Posted by themusicsover on June 6, 2010
Stan Getz (Born Stan Gayetzky)
February 2, 1927 – June 6, 1991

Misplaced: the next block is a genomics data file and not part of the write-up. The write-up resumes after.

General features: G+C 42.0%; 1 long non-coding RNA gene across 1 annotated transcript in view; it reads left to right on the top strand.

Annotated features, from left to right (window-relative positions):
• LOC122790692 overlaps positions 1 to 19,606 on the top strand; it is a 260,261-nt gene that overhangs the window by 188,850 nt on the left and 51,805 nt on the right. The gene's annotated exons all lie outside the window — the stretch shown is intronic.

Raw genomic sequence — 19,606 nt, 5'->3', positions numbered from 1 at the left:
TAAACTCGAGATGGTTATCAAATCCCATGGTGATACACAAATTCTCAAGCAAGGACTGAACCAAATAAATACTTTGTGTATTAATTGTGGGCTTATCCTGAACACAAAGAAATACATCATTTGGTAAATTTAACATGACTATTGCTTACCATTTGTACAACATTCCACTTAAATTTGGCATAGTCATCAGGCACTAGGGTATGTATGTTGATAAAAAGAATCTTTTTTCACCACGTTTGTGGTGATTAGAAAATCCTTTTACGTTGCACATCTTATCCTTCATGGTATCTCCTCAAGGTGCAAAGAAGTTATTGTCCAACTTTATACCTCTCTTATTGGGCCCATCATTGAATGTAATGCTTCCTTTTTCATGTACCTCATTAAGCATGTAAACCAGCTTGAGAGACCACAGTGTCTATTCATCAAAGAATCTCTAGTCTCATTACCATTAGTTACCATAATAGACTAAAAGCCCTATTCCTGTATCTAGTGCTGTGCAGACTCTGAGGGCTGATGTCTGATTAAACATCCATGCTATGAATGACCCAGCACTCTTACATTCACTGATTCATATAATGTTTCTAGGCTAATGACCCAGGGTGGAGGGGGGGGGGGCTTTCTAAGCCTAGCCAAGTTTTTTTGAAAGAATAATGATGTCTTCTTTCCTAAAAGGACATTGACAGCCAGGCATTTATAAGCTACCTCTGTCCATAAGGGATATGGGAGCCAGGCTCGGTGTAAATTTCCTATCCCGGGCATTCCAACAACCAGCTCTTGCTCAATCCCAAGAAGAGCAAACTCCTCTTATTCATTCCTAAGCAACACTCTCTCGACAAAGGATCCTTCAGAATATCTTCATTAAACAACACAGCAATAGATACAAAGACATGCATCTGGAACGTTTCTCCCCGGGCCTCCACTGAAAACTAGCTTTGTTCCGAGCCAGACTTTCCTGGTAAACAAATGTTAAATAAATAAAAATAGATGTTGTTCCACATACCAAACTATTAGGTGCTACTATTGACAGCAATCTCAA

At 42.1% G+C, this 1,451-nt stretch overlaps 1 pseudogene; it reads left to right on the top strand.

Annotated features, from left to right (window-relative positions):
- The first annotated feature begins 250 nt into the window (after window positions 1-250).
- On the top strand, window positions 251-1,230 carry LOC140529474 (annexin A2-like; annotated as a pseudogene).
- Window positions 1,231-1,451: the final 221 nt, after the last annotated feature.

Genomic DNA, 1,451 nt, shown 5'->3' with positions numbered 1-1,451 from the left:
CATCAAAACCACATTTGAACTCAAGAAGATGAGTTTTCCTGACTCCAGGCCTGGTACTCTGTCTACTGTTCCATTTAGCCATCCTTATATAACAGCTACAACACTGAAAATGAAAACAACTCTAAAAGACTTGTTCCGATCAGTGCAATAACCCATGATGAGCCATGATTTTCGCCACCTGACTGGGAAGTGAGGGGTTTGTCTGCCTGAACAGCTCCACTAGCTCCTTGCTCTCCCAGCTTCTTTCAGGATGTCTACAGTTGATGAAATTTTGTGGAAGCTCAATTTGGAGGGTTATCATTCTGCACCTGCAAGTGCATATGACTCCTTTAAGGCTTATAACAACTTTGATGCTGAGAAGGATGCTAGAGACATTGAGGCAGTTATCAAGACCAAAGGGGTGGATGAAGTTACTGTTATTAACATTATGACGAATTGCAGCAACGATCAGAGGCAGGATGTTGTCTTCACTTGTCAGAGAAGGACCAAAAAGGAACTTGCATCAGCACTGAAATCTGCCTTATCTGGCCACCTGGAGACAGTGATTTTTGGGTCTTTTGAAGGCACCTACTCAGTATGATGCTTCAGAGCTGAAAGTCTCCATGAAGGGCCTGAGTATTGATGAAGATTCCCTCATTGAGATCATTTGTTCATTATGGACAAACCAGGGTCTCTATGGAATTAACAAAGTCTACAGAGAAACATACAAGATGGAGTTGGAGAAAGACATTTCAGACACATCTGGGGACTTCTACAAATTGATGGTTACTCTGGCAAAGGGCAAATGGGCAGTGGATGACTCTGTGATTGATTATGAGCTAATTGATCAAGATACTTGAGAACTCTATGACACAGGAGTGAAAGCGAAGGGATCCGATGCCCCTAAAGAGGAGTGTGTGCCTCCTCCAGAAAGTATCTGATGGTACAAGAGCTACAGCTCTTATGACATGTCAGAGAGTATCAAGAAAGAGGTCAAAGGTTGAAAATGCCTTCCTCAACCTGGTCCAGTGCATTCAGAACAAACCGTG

Stan Getz was a jazz saxophone player who earned the nickname, “The Sound” because of his warm mellow tone. Although he tried his hand at several different instruments, it was the saxophone he received from his father at 13 that Getz connected with. He reportedly practiced as much as eight hours a day and was soon playing in the All City High School Orchestra of New York City. And remarkably, Getz was hired at just 16 years old to play in Jack Teagarden’s band. He would go on to play with the likes of Nat King Cole, Lionel Hampton, Benny Goodman and Stan Kenton before he was barely into his 20s. Throughout the ’50s and ’60s, Getz came to exemplify all that was “cool jazz.” He also dabbled in bossa nova, partnering with Tom Jobim, Joao Gilberto and Astrud Gilberto to record the classic album, Getz/Gilberto from which their Grammy-winning hit “The Girl From Impanema” came from. In the ’70s, Getz moved toward fusion, recording with Stanley Clarke and Chick Corea. Stan Getz struggled with drug and alcohol addiction from an early age, which likely lead to his death from liver failure at the age of 64.
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